American Woodworker
Contact Us | Help | Report a Bug
Sign in | Join
 

Tile-Topped Outdoor Table Pacific MO

If you love lounging on your deck and need a solid side table to hold your cool drink and snacks, here’s the solution. We designed this stylish side table to be simple to build. It’s made of white oak and finished with an outdoor stain, so it’s sure to handle the weather. The ceramic-tile top provides a durable maintenance-free accent.

The Home Depot
(636)536-0675
390 Thf Boulevard
Chesterfield, MO
Hours
Mon-Sat: 6:00am-10:00pm
Sun: 8:00am-8:00pm

The Home Depot
(636)922-1281
6190 Mid River Mall Dr
St Peter, MO
Hours
Mon-Sat: 6:00am-10:00pm
Sun: 8:00am-8:00pm

Pacific Do it Best Lumber
(636) 271-4863
625 S Fourth St
Pacific, MO
 
Dickey Bub True Value
(636) 587-3900
100 Hilltop Village Center Drive
Eureka, MO
 
Lowe's
(636) 728-0163
290 T.H.F. Blvd
Chesterfield, MO
Hours
M-SA 6 am - 10 pm
SU 8 am - 8 pm

The Home Depot
(636)207-8875
13929 Manchester Rd
Ballwin, MO
Hours
Mon-Sat: 6:00am-10:00pm
Sun: 8:00am-8:00pm

The Home Depot
(314)909-7771
10890 Sunset Hills Plaza
Saint Louis, MO
Hours
Mon-Sat: 6:00am-10:00pm
Sun: 8:00am-8:00pm

Gray Summit Do it Best
(636) 451-2707
2625 Highway 100
Gray Summit, MO
 
LOWE'S OF CHESTERFIELD, MO.
636 728-0163
290 THF BLVD CHESTERFIELD, MO, 63005
Chesterfield, MO
 
Hall Brothers Lumber Co.
(636) 583-2114
503 N Washington
Union, MO
 

Tile-Topped Outdoor Table

Tile-Topped Outdoor Table

This sturdy white-oak table will last a lifetime and won’t blow over in the wind.

by Jock and Susan Holmen

If you love lounging on your deck and need a solid side table to hold your cool drink and snacks, here’s the solution. We designed this stylish side table to be simple to build. It’s made of white oak and finished with an outdoor stain, so it’s sure to handle the weather. The ceramic-tile top provides a durable maintenance-free accent.

Before you Start

Buy your ceramic tile before you build this table, because the actual size of tiles can vary. We purchased a single 12-in.-square x 1/4-in.-thick ceramic tile at our local home center. The actual size was closer to 11-7/8-in. square. The tile is undersize to allow a grout joint in normal applications, but the amount can vary. We used white oak for its natural resistance to rot (see Sources, below). Other wood, such as mahogany, teak, cedar or ipe, will also withstand the elements.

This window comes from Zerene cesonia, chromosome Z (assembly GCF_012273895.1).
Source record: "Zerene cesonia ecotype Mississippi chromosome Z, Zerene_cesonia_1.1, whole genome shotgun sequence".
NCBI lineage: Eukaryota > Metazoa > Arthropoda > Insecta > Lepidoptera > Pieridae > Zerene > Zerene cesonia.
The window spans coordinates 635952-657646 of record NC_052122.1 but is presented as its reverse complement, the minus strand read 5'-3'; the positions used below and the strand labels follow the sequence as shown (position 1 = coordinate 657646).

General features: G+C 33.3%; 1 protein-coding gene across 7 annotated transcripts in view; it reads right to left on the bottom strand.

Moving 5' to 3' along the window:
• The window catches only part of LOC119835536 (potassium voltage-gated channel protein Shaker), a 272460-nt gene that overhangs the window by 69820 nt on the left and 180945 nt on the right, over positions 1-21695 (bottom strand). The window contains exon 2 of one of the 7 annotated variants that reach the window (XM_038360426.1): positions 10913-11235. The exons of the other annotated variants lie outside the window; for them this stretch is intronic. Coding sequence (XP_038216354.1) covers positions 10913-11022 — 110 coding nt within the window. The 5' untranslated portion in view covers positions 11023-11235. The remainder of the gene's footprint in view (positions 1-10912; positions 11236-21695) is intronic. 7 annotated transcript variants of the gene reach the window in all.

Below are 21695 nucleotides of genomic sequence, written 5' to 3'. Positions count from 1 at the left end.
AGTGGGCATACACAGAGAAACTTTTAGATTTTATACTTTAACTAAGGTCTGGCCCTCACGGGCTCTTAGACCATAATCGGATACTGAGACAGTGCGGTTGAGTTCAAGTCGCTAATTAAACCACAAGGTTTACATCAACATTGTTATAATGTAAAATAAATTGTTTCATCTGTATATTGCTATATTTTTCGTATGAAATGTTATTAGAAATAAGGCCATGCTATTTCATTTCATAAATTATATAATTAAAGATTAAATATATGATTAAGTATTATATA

Taper the Legs

Start by sawing the 8/4 lumber for the legs (A) 1/8-in. oversize (Photo 1). Then joint, plane and cut to the final size (see Cutting List, below). 

Next, mark an X at the top of two adjacent sides on each leg. These two marked sides will be tapered. Use these Xs to help you keep track of the tapers. The tapers are subtle and it’s possible to confuse them with the untapered outer sides (see Oops! page 64). Also, the legs are untapered where they join the aprons (B, Fig. A, below).

Mark lines for the tapers on each leg and saw the taper on the bandsaw (Photo 2). Stay about 1/16 in. away from your pencil line. After the first taper is cut, reattach scrap with masking tape and cut the second taper. Remove the bandsaw marks with a pass or two over your jointer (Photo 3). 

Cutting the Double Biscuit Slots

Using spacers makes easy and accurate work out of cutting the double biscuit slots in the legs. This setup works with any biscuit joiner and the only measuring you need to do is to locate the center of the slot down from the top of the legs (Fig. A). Make sure to cut the biscuit slots in the legs with the adjacent taper down (Photos 4 and 5). 

Make the Aprons 

Cut the aprons (B) to final size. Cut the decorative groove on the bottom outside face (Fig. A) on your tablesaw using a standard 1/8-in. kerf saw blade. The groove is also a handy way to keep track of the outside face of the aprons during the upcoming biscuit-cutting steps. With the decorative groove facing down, cut the double biscuit slots in the ends of the aprons. Cut the first slot without any spacer and the second one with a 3/8-in. spacer (Photos 6 and 7).

Assemble the Base

First make two leg assemblies by gluing two legs and one apron together, then the other two legs and an apron (Photo 8). Make sure the decorative groove on the apron is facing out. Use an exterior glue for this project (see Sources, page 64). After ...

Click here to read the rest of the article from American Woodworker